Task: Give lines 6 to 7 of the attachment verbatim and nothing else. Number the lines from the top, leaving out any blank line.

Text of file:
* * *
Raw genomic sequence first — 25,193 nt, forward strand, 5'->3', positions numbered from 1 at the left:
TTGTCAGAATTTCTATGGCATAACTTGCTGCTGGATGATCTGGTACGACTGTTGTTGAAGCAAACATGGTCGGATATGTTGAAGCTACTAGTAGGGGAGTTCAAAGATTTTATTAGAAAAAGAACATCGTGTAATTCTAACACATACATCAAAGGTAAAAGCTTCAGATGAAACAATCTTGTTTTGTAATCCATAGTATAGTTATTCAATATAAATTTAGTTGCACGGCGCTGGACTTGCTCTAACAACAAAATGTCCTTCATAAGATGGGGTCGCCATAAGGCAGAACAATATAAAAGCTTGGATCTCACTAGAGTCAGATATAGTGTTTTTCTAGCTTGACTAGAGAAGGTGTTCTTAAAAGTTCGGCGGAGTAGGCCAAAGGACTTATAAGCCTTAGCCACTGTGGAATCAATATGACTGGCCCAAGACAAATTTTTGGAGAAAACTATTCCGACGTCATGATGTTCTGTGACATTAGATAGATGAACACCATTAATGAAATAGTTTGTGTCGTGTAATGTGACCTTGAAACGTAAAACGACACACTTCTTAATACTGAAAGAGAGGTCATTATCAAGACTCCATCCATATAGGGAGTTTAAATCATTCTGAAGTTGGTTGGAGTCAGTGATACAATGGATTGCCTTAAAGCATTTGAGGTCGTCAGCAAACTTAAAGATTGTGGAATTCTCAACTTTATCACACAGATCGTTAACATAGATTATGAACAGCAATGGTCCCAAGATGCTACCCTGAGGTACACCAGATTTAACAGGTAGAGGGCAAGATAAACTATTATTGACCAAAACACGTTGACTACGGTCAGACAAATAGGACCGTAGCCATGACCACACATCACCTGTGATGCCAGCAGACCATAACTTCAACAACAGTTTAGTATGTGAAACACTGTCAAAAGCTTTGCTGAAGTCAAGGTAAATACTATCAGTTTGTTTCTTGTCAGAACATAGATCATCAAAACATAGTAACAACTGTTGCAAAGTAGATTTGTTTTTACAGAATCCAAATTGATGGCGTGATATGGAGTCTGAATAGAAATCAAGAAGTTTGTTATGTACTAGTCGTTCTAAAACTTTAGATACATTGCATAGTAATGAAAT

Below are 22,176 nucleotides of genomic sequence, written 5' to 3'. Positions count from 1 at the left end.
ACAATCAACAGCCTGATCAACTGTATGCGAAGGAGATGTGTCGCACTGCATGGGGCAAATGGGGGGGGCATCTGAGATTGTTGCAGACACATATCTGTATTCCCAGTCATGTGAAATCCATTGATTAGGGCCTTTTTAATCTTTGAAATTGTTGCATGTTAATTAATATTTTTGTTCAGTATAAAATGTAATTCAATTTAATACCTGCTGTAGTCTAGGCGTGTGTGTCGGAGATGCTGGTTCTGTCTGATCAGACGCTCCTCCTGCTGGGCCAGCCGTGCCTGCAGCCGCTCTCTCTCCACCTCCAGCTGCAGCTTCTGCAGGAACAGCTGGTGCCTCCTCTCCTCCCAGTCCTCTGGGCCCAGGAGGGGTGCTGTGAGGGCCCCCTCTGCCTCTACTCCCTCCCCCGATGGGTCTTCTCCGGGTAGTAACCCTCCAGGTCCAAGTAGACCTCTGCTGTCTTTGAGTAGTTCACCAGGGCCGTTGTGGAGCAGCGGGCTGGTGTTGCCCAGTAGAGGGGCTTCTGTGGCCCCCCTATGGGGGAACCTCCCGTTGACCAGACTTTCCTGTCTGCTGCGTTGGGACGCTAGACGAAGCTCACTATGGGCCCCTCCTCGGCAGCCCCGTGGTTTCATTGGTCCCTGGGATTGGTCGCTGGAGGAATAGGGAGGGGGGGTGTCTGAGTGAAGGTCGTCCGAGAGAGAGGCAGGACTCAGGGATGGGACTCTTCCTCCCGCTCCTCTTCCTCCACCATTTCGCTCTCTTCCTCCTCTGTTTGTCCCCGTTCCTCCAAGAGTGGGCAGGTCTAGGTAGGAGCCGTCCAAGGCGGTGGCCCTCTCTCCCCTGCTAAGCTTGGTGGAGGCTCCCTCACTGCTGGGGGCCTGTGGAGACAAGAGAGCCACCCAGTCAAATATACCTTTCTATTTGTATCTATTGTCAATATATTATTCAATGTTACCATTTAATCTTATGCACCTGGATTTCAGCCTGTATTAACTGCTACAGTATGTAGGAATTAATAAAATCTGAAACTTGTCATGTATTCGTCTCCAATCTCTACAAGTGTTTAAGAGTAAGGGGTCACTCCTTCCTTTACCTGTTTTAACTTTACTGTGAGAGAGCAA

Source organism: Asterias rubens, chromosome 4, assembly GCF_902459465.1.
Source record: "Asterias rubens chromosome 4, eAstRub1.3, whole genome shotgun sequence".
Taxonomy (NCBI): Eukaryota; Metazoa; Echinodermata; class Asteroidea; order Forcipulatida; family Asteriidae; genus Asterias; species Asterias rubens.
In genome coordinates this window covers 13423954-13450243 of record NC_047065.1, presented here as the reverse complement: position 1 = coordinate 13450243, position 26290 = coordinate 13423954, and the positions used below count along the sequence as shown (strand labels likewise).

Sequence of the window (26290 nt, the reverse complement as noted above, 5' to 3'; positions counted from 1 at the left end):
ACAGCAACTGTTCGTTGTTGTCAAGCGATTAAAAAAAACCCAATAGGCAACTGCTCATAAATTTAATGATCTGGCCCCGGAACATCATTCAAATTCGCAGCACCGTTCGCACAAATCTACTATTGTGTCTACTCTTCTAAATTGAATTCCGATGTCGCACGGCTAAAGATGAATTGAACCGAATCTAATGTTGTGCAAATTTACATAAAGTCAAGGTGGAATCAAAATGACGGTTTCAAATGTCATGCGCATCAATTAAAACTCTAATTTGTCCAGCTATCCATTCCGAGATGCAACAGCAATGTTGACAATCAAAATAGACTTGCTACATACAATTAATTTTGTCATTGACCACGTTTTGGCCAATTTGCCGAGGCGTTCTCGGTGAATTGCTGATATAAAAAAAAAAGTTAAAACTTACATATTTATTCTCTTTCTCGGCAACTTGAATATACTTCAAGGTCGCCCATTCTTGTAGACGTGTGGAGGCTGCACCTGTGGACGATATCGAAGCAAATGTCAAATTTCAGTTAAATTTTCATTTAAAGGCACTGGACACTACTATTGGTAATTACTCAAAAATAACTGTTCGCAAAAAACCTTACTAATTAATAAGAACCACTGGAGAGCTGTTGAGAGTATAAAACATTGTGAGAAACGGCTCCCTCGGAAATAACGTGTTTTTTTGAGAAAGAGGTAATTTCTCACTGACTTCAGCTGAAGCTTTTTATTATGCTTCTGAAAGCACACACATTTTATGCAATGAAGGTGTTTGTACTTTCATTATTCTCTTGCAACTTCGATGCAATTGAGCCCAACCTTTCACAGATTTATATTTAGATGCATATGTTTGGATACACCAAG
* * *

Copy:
Source record: "Asterias rubens chromosome 4, eAstRub1.3, whole genome shotgun sequence".
Taxonomy (NCBI): Eukaryota; Metazoa; Echinodermata; class Asteroidea; order Forcipulatida; family Asteriidae; genus Asterias; species Asterias rubens.